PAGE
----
TǍMINE / common dolphin

photo source: wikimedia

tǎmine“, s.f. pronounced [t(ɔ̃/ʊ̃)mẽɪ̯̃n(:)] 🔊, lit. Thomine, (the Norman female diminutive variant of the name Thomas) is the Old Sarkese name for “beaked” dolphins, otherwise known under the generic term as “márėsuên“. The name was reintroduced as a name for “common dolphin” (Delphinus delphis), based on the description given by John Hamon to Patrice Brasseur in the 1970s, thanks to whom this intriguing word was recorded and preserved for the future, since it hasn’t been recalled in the 21st century by any of the last active speakers, not even by Bas Adams.

Although used today as the primary name for “common dolphin”, the use of the word “tǎmine” for any sharp beaked dolphin, is not discouraged; see “grôse tǎmine” and below.

origin: obscure name derivation / first recorded for Sarkese: 1975 (PB) / current status in the 21st century: forgotten, reintroduced

“tǎmine” is a feminine countable invariable noun (a she-word that does not change in plural). We say “une tǎmine”, a/one (common) dolphin, “dê tǎmine”, some (common) dolphins, without any change in how we pronounce or write the word. The pronunciation is regular, though specific, as with the rare nasal ‘ǎm/ǎn’, which may be pronounced both as [ɔ̃] and [ʊ̃], or even something between, depending on the speaker and how quickly we speak (though rarely as [ɑ̃]/[ɒ̃]), as in l’Mǎnẏ, the Manoir. The final ‘-ine’ is pronounced as [ẽɪ̯̃n:] in final stressed position, but if a word directly follows the noun, the ending gets regularly simplified to [ɪ̃n].

On the origin and the meaning

The unusual Sarkese name “tǎmine” for “beaked” dolphins has no known counterpart in the Norman languages, in terms of either meaning, form or a combination. It was first recorded in 1975 by Patrice Brasseur while consulting John Hamon, a native Sarkese speaker and fisherman, who confirmed it as a common Sark Norman name for dolphins that have “beaks like garfish.”

a common dolphin with its prominent beak
photo source: wikimedia

“Il’ôn un běke cůme un hórfi. Un grân! I’sòte hǒr l’yò é châse lê hórfì.” (JH)

They have a beak like a garfish. A big one! They jump out of water and chase the garfish.
(John Hamon, recorded by P. Brasseur in 1975)

The name itself originates from the diminutive form of the female given name “Tǎmine”, Thomine, the Norman female variant of the name Thomas. Though not used in Sark in as a proper name, at least according to the registers, it once used to be fairly common in Jersey, under the spoken form “Tanmine”, and written in French as “Thomine” – though originally feminine, this name may alsp be used as an informal diminutive for men. In Sarkese, in the meaning of “dolphin”, it is only feminine (a she-word).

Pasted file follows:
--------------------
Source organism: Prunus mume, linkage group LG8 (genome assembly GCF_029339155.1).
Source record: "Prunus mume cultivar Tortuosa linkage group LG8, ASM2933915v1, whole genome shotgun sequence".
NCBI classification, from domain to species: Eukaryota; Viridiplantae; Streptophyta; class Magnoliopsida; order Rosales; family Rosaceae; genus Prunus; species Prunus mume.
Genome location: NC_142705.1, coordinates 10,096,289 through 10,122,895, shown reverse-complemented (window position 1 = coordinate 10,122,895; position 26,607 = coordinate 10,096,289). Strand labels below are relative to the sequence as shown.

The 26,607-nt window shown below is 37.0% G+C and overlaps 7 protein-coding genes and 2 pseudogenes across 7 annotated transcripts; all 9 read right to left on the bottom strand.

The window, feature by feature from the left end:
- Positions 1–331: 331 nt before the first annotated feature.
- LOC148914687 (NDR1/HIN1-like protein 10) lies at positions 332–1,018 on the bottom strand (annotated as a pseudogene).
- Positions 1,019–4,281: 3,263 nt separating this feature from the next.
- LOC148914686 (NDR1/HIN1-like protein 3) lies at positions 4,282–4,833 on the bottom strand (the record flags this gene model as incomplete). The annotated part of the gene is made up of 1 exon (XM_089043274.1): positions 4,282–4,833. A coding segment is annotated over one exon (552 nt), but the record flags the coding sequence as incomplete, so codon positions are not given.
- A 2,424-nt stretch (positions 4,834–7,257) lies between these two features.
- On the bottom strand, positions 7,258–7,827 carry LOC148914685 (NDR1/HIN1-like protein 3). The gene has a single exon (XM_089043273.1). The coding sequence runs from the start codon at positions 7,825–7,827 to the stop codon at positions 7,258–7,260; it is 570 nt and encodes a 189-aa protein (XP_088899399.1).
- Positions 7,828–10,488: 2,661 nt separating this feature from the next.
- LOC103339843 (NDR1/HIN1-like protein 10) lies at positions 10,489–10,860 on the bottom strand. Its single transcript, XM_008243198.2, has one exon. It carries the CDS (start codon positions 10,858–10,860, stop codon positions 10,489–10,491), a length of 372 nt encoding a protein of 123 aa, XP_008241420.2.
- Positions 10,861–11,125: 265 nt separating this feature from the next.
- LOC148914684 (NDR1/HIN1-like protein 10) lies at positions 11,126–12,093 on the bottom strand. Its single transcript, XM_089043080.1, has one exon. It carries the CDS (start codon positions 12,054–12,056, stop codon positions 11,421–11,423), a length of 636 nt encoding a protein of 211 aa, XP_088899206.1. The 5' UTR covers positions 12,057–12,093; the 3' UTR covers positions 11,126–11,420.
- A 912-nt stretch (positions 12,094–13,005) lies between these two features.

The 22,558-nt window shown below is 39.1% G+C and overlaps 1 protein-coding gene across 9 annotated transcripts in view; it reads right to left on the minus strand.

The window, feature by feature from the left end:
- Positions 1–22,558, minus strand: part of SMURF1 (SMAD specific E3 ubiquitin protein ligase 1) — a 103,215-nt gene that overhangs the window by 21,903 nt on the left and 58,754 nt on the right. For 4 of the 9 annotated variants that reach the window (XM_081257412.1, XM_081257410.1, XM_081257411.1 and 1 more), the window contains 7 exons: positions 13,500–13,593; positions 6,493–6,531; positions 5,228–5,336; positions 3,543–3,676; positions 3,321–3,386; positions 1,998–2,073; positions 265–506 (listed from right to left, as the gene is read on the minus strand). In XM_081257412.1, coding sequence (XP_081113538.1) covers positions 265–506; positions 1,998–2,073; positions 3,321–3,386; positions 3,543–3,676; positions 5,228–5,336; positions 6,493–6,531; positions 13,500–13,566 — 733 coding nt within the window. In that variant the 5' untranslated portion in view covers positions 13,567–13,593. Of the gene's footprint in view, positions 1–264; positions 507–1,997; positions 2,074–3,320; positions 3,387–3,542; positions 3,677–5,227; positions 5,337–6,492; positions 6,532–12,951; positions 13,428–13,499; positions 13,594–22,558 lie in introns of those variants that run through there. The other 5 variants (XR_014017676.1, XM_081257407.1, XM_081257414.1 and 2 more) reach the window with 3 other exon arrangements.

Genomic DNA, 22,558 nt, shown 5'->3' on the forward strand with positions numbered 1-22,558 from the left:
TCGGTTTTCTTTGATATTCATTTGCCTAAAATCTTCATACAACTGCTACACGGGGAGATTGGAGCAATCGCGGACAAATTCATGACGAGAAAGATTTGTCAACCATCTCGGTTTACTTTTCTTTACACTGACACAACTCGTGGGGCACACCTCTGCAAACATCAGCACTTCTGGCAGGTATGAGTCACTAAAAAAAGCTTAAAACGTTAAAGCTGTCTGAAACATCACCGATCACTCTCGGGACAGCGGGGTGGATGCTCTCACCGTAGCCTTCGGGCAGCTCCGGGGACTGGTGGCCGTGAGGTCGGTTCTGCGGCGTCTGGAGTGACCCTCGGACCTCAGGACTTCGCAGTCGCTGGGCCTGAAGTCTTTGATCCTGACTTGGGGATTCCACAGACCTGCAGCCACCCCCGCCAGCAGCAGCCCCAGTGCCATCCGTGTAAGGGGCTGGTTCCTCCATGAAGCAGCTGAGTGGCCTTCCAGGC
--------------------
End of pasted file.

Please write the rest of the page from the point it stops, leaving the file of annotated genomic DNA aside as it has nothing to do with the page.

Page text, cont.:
The reason why the Old Sarkese fishermen adopted this female diminutive name for one of the “beaked dolphins”, which fall under “márėsuên“, dolphins, is unknown. Moreover, since the name wasn’t recalled in the 21st century, we may never be certain which exact subspecies of dolphins this name originally concerned in Old Sarkese, since there are several kinds of dolphins living in the local waters. Nevertheless, thanks to John Hamon and Patrice Brasseur we not only know it was commonly used for “beaked” dolphins, but because the specific description of a “garfish-like beak” fits the “common dolphin”, which was once the most common dolphin around Sark, we have our most probable candidate.

The word was therefore reintroduced mainly as the name for “common dolphin”, since bottlenose dolphins, the current most frequent dolphins around Sark, have been called simply “márėsuên“, dolphins. The use of the word “tǎmine” for any sharp beaked dolphin is not discouraged, and an optional neologism “grôse tǎmine” for “bottlenose dolphin” has been proposed, to eliminate the possibility, that even this subspecies of the dolphins, though with less sharp a beak, but still a distinctive and a large one, was once too called “tǎmine” in Sarkese.


Citation: NEUDÖRFL, Martin. tǎmine/common dolphin. In: Sark Norman Dictionary Online [on-line]. https://www.bonjhur.net/sndo-vocab-fauna-tamine

Relevant SNDO Entries:

→ back to the MARINE FAUNA OF SARK section